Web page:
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Hans E. Kinck
Hans Ernst Kinck (Norwegian pronunciation: [ˈçɪŋk]; 11 October 1865 – 13 October 1926) was a Norwegian author and philologist who wrote novels, short stories, dramas, and essays. He was nominated for the Nobel Prize in Literature seven times.
Kinck was born in Øksfjord in Loppa, Finnmark, where his father, Theodor Kinck (1832–1903), was a local health inspector and his mother, Hanna Guliante Johannesen (1840–1923), the daughter of a peasant. He read philology and the classics at King Frederick's University, Kristiania (now Oslo). He married a fellow writer, Minda Ramm (1859–1924), in 1893. They had at least two sons, Johan Jørgen Kinck (1873–1955) and Tore. Both Tore Kinck and Minde Ramm wrote memoirs about Kinck "full of biographical detail" after his death.
Kinck died in Oslo, two days after his 61st birthday.
Kinck wrote novels, short stories and plays as well as a number of essays on historical and political subjects. He travelled extensively and lived in Italy for long periods. Half of his literary production is related to Italian topics.
He often explores the workings of love and tenderness, and the difference between the mass of humanity and individuals. In his more political works, he warns against fascism, a trend that grows stronger in his later writings. Kinck also wrote about struggling artists, the misunderstandings they met with, and their reactions towards them.
Kinck's plays are very lengthy and are often regarded as pieces for reading, not for performing. When played in full, some of his plays last for seven hours or more. They are often closely connected to his essays; expanding on and dramatizing their ideas. His great historical play Mot Karneval (Towards Carnival), based on the life of Niccolò Machiavelli is a prime example; also, a play based on the life of Pietro Aretino called Den Sidste Gjæst/The Last Guest).
His other Italian pieces are based on stories by Boccaccio, and are rooted in medieval tradition, exploring the ways of love and passion.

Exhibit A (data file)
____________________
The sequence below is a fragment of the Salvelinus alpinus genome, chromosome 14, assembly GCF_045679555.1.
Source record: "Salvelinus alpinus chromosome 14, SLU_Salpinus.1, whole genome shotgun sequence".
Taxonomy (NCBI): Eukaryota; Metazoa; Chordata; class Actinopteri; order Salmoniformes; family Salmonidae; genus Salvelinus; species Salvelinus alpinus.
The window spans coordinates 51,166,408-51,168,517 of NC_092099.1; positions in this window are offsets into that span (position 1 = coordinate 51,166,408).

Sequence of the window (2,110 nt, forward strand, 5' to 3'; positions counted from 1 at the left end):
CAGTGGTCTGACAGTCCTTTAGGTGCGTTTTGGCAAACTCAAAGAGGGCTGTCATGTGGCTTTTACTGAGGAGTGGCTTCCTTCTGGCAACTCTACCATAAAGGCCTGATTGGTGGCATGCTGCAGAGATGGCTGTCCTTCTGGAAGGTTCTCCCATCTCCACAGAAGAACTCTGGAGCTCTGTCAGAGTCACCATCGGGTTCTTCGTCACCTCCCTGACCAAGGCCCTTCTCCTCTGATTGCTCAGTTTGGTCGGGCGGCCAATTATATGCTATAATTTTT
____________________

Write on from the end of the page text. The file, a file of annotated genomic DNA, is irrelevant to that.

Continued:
Kinck also wrote four "Norwegian" plays, with a contemporary setting. They take place in small western valleys, exploring class warfare and the approach of modernity. His greatest play is generally considered to be Driftekaren (The Herdsman, with references to Peer Gynt). It tells of a man who is a "trader and a poet", and how "humanity grows forth" in him, as Kinck puts it. His last play was a sequel to this, written in 1925.
Many of his plays were performed in the theatre created by Ingeborg Refling Hagen, who was willing to stage even the longest marathon performances; some lasting for ten hours.
Kinck wrote many collections of short stories, dealing with both Italy and Norway. Here he told of Norwegian farmers and Norwegian tourists in Italy, sometimes from a comical viewpoint. Many of the shorter pieces are still widely popular.
His first collection of stories, Flaggermusvinger (Batwings), is a typical symbolist work. He explores the connection between man and nature and the conflict between the forces of nature and the forces of the human mind, especially guilt, passion and fear. Some of the stories are reminiscent of Edgar Allan Poe in style. The book is subtitled Tales From the West, as all of them are set in Western Norway.
Kinck's novels are mostly placed in a Norwegian setting. They typically involve the approach of modernity and the lack of dialogue between farmers and those in power.
Kincks essays are mostly historical. He wrote much on Italian topics, analyzing the renaissance and the approach of fascism. He also wrote about the Mafia. The Norwegian essays analyzed the split between the saga and the medieval ballad, focusing on the changes in the mood and styles of storytelling from pagan to Christian times in Norway.
Music and film
Four composers have written music to works by Kinck. Eivind Groven wrote a number of songs based on texts from Kinck's plays. His first symphony was inspired by the play Driftekaren. Wolfgang Plagge and Ludvig Irgens-Jensen have also composed music based on themes from his novels.
- 1892: Huldren (novel)
- 1893: Ungt Folk (novel; A Young People, translated by Barent Ten Eyck, New York, E. P. Dutton (1929)
- 1895: Flaggermus-vinger (short stories)
- 1897: Fra Hav til Hei (short stories)
- 1897: Den nye kapellanen (novel)
- 1904: Italienere (essays)
- 1918–19: Sneskavlen Brast (The Avalanche Broke, 3 volumes, novel on the peasants v. the rural and urban upper classes)
- "Nomination Database". www.nobelprize.org. Retrieved 19 April 2017.
- Retrieved 21 September 2017.
- Norsk Bibliografisk Leksikon Retrieved 21 September 2017.
- Brian W. Downs: Modern Norwegian Literature, 1860–1918 (Cambridge, UK: CUP, 1966), p. 268. Retrieved 21 September 2017.
- IMDb Retrieved 21 September 2017.
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